How much of Tesla’s Solar Gigafactory did California just vote to buy?

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Today, the California Energy Commission unanimously approved nation’s first requirement that all new homes include solar generation by 2020.

The 2019 Building Energy Efficiency Standards goes much farther than just solar power. The document represents California trying to make 1/9th of its emissions disappear through the intelligent implementation of currently available technologies, including solar films on glass, smartly sized and efficiently designed hot water tanks and air conditioners, lighting, solar power and energy storage. The document also provides the rough equation on how much solar must be installed, and how to install it.

Questions of scope and broader effect remain, one question that cannot be answered just yet is how broadly this legal requirement will alter the residential solar power hardware marketplace.

Abigail Ross Hopper, SEIA’s president and CEO said:

This is a precedent-setting policy — one that will bring enormous benefits and cost savings to consumers.

One precedent being set is that from time of home design, the consideration for integrating solar power will be taken. And if you’re going to be integrating solar power from time of design, you’re going to do things differently. In fact, you might choose to buy a Solar Roof from Tesla because it is perfectly suited for the new housing market as it combines standard roofing product plus solar power.

How much solar power could suddenly be in demand from manufacturers like Tesla who make unique products tying together form and function?

In 2017, according to California permit records there were 113,000 new single- and multi- family homes built. Does that mean we might have 113,000 new solar power systems built every year because of this legislation?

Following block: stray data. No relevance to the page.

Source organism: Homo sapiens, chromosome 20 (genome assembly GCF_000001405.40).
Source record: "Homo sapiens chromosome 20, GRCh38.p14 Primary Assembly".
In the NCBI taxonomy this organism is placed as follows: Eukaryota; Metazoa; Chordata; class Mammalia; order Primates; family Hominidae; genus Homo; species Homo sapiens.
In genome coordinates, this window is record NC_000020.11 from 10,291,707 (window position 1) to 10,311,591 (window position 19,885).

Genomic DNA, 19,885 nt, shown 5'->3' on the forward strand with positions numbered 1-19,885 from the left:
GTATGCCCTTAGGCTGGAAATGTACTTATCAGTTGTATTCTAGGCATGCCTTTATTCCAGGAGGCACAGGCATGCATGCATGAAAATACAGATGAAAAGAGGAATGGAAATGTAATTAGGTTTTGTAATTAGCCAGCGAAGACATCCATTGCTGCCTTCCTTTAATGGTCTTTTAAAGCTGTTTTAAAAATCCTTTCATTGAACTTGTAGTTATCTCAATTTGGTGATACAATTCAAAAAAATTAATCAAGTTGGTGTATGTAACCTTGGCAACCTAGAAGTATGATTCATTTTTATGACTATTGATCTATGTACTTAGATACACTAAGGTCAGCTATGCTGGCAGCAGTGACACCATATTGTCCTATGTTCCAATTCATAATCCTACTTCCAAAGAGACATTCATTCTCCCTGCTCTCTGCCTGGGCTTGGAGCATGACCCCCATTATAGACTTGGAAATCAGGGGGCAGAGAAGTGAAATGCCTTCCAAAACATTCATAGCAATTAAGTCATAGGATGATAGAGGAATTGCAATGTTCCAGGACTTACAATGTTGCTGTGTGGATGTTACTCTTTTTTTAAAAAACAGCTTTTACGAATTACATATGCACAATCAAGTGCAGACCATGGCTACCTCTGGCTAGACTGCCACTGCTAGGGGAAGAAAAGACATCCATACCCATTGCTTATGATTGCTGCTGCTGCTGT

First off, that amount isn’t a so far away from current volumes. GTM Research Solar Analyst Allison Mond estimates that in 2017 California installed 857 MW of residential capacity, representing nearly 127,000 individual installations.

However, the number of new systems won’t be that high 113,000 just yet. Homes can contract with a community solar project to meet the requirement, and some of multi-unit structures won’t have the same solar power requirements.

However, the number of new residential units built in California has been growing every year since the recession, and still hasn’t reached the same level as in 2004. If upwards of 100,000 new homes are built in 2020, and they all have a few kilowatts of solar, it won’t sell out a gigafactory.

The rules suggest that there is a strong association between air conditioned square footage and wattage of solar power required. If it’s one to one, then solar system requirements will probably be in the 1,500-4,000 watt range for the large majority of houses – with the average national square footage of a house being around 2,700.

Therefore 100,000 new homes with 2.7kW of solar power each will generate a marketplace for “integrated at time of design” solar power of 270 MW. That won’t fill out Tesla’s Buffalo capacity of 1 GW or more, but it might be enough to help RGS Energy bring back Dow’s Powerhouse Solar Shingle and folks like Hanergy trying to deliver their thin film curved shingle below.

It’s too soon to tell exactly what this new law will do to the solar market. In the short term, there may be an evolution in how solar power is installed. Might Tesla stock have just gotten a new reason to live?

pv magazine believes over the next few decades, the retrofit market will slowly disappear when all buildings have solar power. And as California goes, so goes the nation.